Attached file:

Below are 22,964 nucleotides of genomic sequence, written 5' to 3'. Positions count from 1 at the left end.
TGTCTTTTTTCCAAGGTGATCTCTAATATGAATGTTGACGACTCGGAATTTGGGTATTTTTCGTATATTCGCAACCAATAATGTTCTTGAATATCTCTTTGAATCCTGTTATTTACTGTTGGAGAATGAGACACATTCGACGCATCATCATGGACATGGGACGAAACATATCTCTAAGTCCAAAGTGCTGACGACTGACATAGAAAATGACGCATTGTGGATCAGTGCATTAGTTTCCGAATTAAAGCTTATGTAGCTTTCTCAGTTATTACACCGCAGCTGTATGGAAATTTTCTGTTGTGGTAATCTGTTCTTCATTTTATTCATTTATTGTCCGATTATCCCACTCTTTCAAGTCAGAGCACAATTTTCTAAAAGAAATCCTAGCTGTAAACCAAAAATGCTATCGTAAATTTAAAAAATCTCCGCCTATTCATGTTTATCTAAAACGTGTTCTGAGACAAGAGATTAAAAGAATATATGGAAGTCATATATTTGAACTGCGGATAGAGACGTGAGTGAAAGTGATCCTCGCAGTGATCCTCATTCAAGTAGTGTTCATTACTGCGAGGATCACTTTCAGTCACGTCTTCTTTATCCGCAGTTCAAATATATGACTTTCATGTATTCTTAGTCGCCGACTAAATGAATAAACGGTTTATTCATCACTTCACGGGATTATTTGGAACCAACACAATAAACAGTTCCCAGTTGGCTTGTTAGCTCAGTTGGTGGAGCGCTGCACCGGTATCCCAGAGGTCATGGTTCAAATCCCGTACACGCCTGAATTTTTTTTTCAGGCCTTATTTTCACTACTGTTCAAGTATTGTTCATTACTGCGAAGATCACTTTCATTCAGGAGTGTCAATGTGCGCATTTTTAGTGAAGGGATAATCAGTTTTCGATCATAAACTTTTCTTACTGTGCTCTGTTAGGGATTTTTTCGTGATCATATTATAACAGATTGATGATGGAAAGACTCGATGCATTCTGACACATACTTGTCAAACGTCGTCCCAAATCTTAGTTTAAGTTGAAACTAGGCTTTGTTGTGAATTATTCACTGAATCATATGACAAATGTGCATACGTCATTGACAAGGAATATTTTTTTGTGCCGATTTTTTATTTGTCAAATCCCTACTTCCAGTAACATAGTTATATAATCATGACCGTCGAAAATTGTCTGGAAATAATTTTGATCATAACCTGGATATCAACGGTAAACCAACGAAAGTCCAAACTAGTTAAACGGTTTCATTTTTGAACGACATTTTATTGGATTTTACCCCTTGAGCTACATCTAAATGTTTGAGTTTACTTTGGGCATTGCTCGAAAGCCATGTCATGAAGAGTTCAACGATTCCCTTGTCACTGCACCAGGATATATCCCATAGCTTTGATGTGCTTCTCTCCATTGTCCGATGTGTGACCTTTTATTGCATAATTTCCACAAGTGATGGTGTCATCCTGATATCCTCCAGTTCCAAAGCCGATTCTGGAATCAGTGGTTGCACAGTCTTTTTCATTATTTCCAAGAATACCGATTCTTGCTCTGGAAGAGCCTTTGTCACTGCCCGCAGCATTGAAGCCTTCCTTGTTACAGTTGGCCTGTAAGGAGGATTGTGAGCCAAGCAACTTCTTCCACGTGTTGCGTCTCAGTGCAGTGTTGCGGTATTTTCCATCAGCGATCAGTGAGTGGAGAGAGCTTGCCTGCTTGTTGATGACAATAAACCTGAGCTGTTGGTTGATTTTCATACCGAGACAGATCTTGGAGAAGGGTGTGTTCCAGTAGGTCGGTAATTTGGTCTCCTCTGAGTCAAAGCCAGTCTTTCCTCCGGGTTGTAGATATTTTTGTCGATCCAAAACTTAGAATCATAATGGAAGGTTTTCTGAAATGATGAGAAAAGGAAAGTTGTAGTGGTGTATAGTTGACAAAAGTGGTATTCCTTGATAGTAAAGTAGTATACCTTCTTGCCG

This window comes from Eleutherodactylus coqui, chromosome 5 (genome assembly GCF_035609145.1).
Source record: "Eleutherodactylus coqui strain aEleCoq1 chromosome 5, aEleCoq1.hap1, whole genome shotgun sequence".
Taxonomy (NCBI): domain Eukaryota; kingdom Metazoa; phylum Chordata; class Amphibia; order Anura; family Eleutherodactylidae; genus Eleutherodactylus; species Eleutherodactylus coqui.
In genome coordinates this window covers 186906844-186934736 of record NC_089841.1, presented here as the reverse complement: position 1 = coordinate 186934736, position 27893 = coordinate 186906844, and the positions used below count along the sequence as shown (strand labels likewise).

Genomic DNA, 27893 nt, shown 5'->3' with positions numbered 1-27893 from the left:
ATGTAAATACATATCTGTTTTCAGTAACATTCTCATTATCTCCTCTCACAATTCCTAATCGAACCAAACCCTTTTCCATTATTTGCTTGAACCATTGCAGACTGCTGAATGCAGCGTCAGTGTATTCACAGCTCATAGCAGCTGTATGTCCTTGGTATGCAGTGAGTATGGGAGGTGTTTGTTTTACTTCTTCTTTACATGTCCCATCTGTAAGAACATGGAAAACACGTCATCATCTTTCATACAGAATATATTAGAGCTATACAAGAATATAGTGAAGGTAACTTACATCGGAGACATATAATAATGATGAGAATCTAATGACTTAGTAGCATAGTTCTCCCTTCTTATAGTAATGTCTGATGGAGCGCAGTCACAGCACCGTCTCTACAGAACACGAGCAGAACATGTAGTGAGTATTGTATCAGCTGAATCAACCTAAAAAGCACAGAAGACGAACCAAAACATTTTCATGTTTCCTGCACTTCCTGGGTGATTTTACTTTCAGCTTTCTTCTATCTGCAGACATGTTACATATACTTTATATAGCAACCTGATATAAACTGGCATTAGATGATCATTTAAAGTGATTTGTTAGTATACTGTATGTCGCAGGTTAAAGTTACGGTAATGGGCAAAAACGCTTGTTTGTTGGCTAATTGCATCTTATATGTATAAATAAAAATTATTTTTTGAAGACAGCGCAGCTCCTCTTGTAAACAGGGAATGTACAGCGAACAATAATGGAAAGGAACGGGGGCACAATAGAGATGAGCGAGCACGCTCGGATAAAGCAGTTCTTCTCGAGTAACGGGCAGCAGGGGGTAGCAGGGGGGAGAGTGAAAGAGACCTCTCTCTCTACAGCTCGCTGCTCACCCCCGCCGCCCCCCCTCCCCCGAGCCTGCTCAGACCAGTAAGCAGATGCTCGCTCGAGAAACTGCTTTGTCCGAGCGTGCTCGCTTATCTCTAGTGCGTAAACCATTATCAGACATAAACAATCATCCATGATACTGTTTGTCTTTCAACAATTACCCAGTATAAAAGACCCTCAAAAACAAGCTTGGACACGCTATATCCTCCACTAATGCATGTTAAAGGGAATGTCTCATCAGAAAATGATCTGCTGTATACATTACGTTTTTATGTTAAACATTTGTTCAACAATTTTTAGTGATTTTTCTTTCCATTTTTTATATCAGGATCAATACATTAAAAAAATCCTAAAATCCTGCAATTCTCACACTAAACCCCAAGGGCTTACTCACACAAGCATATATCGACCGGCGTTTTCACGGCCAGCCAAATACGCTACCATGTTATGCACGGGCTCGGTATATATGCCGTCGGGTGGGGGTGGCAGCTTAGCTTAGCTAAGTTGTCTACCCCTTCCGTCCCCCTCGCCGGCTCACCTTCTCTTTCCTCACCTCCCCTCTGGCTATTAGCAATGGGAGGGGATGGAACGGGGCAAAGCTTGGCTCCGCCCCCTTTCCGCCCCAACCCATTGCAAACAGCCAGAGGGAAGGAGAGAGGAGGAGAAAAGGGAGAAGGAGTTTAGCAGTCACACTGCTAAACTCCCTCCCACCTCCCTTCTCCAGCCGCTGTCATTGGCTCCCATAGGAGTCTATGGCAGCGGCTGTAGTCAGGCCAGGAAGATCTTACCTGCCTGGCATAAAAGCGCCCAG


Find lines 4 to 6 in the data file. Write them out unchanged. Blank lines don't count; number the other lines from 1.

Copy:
Source record: "Eleutherodactylus coqui strain aEleCoq1 chromosome 5, aEleCoq1.hap1, whole genome shotgun sequence".
Taxonomy (NCBI): domain Eukaryota; kingdom Metazoa; phylum Chordata; class Amphibia; order Anura; family Eleutherodactylidae; genus Eleutherodactylus; species Eleutherodactylus coqui.
In genome coordinates this window covers 186906844-186934736 of record NC_089841.1, presented here as the reverse complement: position 1 = coordinate 186934736, position 27893 = coordinate 186906844, and the positions used below count along the sequence as shown (strand labels likewise).